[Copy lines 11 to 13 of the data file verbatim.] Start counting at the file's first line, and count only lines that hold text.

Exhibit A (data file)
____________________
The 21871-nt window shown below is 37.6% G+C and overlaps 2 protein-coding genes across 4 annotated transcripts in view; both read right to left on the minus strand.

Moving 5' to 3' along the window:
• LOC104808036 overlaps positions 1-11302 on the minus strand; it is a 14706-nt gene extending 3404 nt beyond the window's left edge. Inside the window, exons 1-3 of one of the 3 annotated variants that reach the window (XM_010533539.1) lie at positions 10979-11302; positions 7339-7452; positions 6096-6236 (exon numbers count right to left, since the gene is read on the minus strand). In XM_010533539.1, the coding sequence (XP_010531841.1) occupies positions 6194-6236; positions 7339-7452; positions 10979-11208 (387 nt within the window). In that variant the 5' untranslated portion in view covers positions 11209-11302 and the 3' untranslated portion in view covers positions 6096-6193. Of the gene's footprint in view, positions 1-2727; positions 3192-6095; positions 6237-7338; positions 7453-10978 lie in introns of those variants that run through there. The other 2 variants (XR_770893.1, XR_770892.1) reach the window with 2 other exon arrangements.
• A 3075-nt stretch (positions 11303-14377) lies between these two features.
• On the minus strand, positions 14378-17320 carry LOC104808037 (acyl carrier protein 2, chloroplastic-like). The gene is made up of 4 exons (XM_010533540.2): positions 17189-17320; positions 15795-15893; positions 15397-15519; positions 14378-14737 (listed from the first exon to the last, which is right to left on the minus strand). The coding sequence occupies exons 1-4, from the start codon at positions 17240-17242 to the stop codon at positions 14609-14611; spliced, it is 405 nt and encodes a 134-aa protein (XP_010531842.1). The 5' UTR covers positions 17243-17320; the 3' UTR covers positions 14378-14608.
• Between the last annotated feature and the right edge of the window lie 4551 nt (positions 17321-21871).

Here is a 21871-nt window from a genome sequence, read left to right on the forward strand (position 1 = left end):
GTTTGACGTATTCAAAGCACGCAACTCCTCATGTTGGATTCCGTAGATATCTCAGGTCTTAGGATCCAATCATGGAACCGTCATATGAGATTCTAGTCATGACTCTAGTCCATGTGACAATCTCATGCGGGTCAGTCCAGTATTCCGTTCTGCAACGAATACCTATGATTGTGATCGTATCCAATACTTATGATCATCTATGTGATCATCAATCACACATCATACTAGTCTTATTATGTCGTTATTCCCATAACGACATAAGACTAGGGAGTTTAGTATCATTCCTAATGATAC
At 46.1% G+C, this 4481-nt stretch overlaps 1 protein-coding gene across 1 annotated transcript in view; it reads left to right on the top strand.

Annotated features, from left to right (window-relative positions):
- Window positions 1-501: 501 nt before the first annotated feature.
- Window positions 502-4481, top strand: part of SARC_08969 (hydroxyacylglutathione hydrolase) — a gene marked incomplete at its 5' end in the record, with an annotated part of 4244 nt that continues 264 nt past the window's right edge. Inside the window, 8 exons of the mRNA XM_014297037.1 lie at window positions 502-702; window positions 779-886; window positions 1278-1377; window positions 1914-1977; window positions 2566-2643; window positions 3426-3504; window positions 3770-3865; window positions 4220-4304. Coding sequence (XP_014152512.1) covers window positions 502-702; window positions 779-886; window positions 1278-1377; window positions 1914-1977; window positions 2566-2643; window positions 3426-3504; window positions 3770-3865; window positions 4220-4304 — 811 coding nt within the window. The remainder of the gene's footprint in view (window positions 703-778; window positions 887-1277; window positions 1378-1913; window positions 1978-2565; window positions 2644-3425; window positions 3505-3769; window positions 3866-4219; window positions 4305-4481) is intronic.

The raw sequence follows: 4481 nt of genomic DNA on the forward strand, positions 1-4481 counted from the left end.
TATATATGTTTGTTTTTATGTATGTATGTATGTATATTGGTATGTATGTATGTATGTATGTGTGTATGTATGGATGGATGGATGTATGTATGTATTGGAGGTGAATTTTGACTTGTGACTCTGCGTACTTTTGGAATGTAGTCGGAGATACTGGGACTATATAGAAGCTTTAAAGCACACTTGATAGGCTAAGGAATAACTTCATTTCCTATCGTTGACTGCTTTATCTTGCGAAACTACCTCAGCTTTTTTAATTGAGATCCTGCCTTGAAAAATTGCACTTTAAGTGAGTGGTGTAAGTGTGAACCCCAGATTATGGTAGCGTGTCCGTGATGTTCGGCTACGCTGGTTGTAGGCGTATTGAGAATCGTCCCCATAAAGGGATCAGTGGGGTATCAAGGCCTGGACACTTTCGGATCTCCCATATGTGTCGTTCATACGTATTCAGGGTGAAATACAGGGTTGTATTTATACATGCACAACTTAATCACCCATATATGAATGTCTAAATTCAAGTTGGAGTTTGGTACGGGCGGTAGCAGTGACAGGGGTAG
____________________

- Window positions 1-501: 501 nt before the first annotated feature.
- Window positions 502-4481, top strand: part of SARC_08969 (hydroxyacylglutathione hydrolase) — a gene marked incomplete at its 5' end in the record, with an annotated part of 4244 nt that continues 264 nt past the window's right edge. Inside the window, 8 exons of the mRNA XM_014297037.1 lie at window positions 502-702; window positions 779-886; window positions 1278-1377; window positions 1914-1977; window positions 2566-2643; window positions 3426-3504; window positions 3770-3865; window positions 4220-4304. Coding sequence (XP_014152512.1) covers window positions 502-702; window positions 779-886; window positions 1278-1377; window positions 1914-1977; window positions 2566-2643; window positions 3426-3504; window positions 3770-3865; window positions 4220-4304 — 811 coding nt within the window. The remainder of the gene's footprint in view (window positions 703-778; window positions 887-1277; window positions 1378-1913; window positions 1978-2565; window positions 2644-3425; window positions 3505-3769; window positions 3866-4219; window positions 4305-4481) is intronic.

The raw sequence follows: 4481 nt of genomic DNA on the forward strand, positions 1-4481 counted from the left end.